Getting Your Arms around a Technical Document - dummies

Getting Your Arms around a Technical Document

By Sheryl Lindsell-Roberts

The purpose of writing a technical document is to explain or report on a technical or complex subject. Therefore, unless you’re the technical guru writing about something you know intimately, you must research the subject. Gathering data — learning all you can about the product or service — is the lifeblood of the project.

Internal research

If your research is internal, gather your information by interviewing SMEs (subject matter experts) and others involved in the project, observing people in and around the workplace, reading spec sheets and company literature, and just snooping around. Here are some tips for keeping your nose to the grindstone without getting it cut off:

  • Get to know the product or service intimately.

• Test it. Use it. Hug it. Learn all you can.

• Study system specs and engineering drawings.

• Interview the SME. Bring a list of questions you prepared.

  • Absorb the big picture.

• Find out about the purpose of the produce or service, who’ll use it, why, and when.

• Learn the acronyms.

• Become familiar with the good and bad features of the product or service.

• Learn about any possible flaws with the product, such as what features may break, malfunction, or cause problems.

  • Cozy up to the marketing and sales departments.

• Learn the advantages and disadvantages of the product or service.

• Understand the features and benefits you need to highlight.

• Know how the manual will be distributed and updated.

• Find out whether there are related publications or manuals.

  • Find out whether you need to prepare unpacking instructions or a parts lists.

• Ask what’s in the shipping carton.

• Ask whether the user needs instructions to install or assemble the item.

  • Gather as much written or graphical data as you can. You can always discard what you don’t need.

• Decide what photos or graphics you need.

• Get copies of a style manual or standard text that similar projects used.

It’s important that you don’t merely trust your memory. Take copious notes while doing your research.

External research

You do external research by interviewing people outside your organization, visiting the library, or surfing the Web. Here’s some advice to make your job easier:

  • Interview people outside your company. You can either visit people personally or send a questionnaire. Which to do, of course, depends on the nature of your research. If you need to gather information from a lot of people, you may find a questionnaire is appropriate. If you need to meet face to face with one or more people, follow these guidelines:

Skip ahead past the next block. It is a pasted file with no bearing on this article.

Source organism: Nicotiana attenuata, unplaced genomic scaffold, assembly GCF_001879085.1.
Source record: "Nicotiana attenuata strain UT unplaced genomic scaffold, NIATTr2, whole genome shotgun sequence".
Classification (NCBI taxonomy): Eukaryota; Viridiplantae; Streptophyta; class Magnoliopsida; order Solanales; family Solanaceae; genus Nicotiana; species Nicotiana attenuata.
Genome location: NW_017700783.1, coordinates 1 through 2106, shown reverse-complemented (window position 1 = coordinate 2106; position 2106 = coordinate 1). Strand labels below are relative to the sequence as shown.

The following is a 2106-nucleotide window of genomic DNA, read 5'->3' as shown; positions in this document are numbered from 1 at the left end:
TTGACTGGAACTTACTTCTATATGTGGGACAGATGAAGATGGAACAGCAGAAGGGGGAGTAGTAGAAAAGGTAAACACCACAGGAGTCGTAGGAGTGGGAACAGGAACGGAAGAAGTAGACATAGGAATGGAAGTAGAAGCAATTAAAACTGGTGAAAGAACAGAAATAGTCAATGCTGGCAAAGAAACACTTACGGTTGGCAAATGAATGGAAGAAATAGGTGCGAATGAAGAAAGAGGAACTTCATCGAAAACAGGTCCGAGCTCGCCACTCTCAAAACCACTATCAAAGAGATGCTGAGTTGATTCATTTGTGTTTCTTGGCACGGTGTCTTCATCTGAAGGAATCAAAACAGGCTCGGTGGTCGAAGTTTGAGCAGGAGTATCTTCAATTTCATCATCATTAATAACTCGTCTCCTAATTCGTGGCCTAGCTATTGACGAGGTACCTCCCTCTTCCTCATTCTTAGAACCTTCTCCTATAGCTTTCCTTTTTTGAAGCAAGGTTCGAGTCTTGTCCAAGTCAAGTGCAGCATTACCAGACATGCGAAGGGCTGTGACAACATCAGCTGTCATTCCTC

• Prepare a list of objectives and questions beforehand.

• Let the interviewee do most of the talking. After all, you’re there to learn.

• Grab all the literature the interviewee is willing to share.

• Take copious notes or use a tape recorder, if appropriate.

  • Do research at the library. There are a variety of ways to use the library for research. If you need help using any of the following library services, ask the librarian:

Card catalog: Card catalogs are alphabetically arranged by author, title, and subject to reflect all the books and resources the library owns.

Bibliographies and periodical indexes: Bibliographies list periodicals, books, and other published research in a wide variety of subject areas. Periodical indexes list magazines, journals, and newspaper articles. Libraries sometimes house bibliographies and periodicals in a separate room. Newer indexes may be on the shelf, while older indexes may be in another part of the library or in microform.

Reference works: These include encyclopedias, dictionaries, handbooks, manuals, statistical sources, atlases, and more.

  • Surf the Web. If you don’t know the URL of the site you want, access one of the popular search engines. Following are a few highlights:

Type in a keyword or phrase. The search engine looks for documents that have your keyword(s). It then ranks the sites based on how many times your keyword appears in the document, whether the keyword appears in the title, how early the keyword appears in the text, and so on.

Try to make your search as narrow as possible. Otherwise, you may get thousands of hits. For example, if you search for dog, you get Web sites for more dogs than you want barking at you. If you search for poodle, you get all types of poodles. If you search for toy poodle, you narrow the search to the toy variety only.